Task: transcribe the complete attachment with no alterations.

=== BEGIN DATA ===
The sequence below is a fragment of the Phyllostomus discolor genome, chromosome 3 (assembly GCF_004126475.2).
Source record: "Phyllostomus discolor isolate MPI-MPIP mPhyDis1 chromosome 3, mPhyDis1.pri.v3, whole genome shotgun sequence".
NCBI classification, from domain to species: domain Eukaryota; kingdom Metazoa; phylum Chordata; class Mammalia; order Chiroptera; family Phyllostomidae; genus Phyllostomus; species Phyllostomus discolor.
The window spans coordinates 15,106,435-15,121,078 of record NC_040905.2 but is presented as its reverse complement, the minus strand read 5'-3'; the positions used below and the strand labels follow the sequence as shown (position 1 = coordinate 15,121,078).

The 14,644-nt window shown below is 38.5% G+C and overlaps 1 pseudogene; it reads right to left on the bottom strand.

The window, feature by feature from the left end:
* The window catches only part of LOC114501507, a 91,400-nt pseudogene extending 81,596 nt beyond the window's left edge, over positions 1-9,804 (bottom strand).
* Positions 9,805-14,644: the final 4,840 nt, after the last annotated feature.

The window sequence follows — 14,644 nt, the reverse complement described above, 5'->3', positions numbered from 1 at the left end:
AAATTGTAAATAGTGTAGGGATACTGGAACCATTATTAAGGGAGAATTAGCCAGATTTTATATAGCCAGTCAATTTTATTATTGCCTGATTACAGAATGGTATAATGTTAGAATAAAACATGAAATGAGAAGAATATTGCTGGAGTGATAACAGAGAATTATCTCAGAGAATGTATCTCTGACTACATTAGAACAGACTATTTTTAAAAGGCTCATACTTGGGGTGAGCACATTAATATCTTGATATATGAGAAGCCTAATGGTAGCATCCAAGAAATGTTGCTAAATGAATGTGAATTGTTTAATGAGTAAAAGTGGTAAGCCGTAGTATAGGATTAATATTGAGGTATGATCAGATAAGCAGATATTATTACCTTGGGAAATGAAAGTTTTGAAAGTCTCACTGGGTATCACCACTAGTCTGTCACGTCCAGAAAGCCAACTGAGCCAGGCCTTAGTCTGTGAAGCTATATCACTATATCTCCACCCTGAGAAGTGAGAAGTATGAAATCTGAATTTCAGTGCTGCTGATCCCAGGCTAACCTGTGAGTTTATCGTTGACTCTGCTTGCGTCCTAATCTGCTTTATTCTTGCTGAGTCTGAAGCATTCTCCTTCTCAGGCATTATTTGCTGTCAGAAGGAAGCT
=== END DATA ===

The sequence below is a fragment of the Phyllostomus discolor genome, chromosome 3 (assembly GCF_004126475.2).
Source record: "Phyllostomus discolor isolate MPI-MPIP mPhyDis1 chromosome 3, mPhyDis1.pri.v3, whole genome shotgun sequence".
NCBI classification, from domain to species: domain Eukaryota; kingdom Metazoa; phylum Chordata; class Mammalia; order Chiroptera; family Phyllostomidae; genus Phyllostomus; species Phyllostomus discolor.
The window spans coordinates 15,106,435-15,121,078 of record NC_040905.2 but is presented as its reverse complement, the minus strand read 5'-3'; the positions used below and the strand labels follow the sequence as shown (position 1 = coordinate 15,121,078).

The 14,644-nt window shown below is 38.5% G+C and overlaps 1 pseudogene; it reads right to left on the bottom strand.

The window, feature by feature from the left end:
* The window catches only part of LOC114501507, a 91,400-nt pseudogene extending 81,596 nt beyond the window's left edge, over positions 1-9,804 (bottom strand).
* Positions 9,805-14,644: the final 4,840 nt, after the last annotated feature.

The window sequence follows — 14,644 nt, the reverse complement described above, 5'->3', positions numbered from 1 at the left end:
AAATTGTAAATAGTGTAGGGATACTGGAACCATTATTAAGGGAGAATTAGCCAGATTTTATATAGCCAGTCAATTTTATTATTGCCTGATTACAGAATGGTATAATGTTAGAATAAAACATGAAATGAGAAGAATATTGCTGGAGTGATAACAGAGAATTATCTCAGAGAATGTATCTCTGACTACATTAGAACAGACTATTTTTAAAAGGCTCATACTTGGGGTGAGCACATTAATATCTTGATATATGAGAAGCCTAATGGTAGCATCCAAGAAATGTTGCTAAATGAATGTGAATTGTTTAATGAGTAAAAGTGGTAAGCCGTAGTATAGGATTAATATTGAGGTATGATCAGATAAGCAGATATTATTACCTTGGGAAATGAAAGTTTTGAAAGTCTCACTGGGTATCACCACTAGTCTGTCACGTCCAGAAAGCCAACTGAGCCAGGCCTTAGTCTGTGAAGCTATATCACTATATCTCCACCCTGAGAAGTGAGAAGTATGAAATCTGAATTTCAGTGCTGCTGATCCCAGGCTAACCTGTGAGTTTATCGTTGACTCTGCTTGCGTCCTAATCTGCTTTATTCTTGCTGAGTCTGAAGCATTCTCCTTCTCAGGCATTATTTGCTGTCAGAAGGAAGCT